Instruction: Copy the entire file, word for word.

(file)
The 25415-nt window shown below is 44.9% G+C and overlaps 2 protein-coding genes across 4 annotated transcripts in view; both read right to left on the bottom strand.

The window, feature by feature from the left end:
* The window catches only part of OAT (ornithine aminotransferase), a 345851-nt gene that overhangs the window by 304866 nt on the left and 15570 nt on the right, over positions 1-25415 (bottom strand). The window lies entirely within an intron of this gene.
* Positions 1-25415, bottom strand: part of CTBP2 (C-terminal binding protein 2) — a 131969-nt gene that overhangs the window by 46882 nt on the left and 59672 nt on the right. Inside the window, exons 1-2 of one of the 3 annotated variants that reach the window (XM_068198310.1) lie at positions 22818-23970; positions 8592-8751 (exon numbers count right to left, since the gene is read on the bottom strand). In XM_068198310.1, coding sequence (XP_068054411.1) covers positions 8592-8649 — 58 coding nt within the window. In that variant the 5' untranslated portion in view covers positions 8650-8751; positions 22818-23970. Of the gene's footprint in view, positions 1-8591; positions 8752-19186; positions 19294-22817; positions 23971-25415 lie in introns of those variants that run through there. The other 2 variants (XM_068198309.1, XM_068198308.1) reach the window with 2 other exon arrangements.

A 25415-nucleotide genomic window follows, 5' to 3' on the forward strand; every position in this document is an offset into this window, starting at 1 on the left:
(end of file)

The 25415-nt window shown below is 44.9% G+C and overlaps 2 protein-coding genes across 4 annotated transcripts in view; both read right to left on the bottom strand.

The window, feature by feature from the left end:
* The window catches only part of OAT (ornithine aminotransferase), a 345851-nt gene that overhangs the window by 304866 nt on the left and 15570 nt on the right, over positions 1-25415 (bottom strand). The window lies entirely within an intron of this gene.
* Positions 1-25415, bottom strand: part of CTBP2 (C-terminal binding protein 2) — a 131969-nt gene that overhangs the window by 46882 nt on the left and 59672 nt on the right. Inside the window, exons 1-2 of one of the 3 annotated variants that reach the window (XM_068198310.1) lie at positions 22818-23970; positions 8592-8751 (exon numbers count right to left, since the gene is read on the bottom strand). In XM_068198310.1, coding sequence (XP_068054411.1) covers positions 8592-8649 — 58 coding nt within the window. In that variant the 5' untranslated portion in view covers positions 8650-8751; positions 22818-23970. Of the gene's footprint in view, positions 1-8591; positions 8752-19186; positions 19294-22817; positions 23971-25415 lie in introns of those variants that run through there. The other 2 variants (XM_068198309.1, XM_068198308.1) reach the window with 2 other exon arrangements.

A 25415-nucleotide genomic window follows, 5' to 3' on the forward strand; every position in this document is an offset into this window, starting at 1 on the left: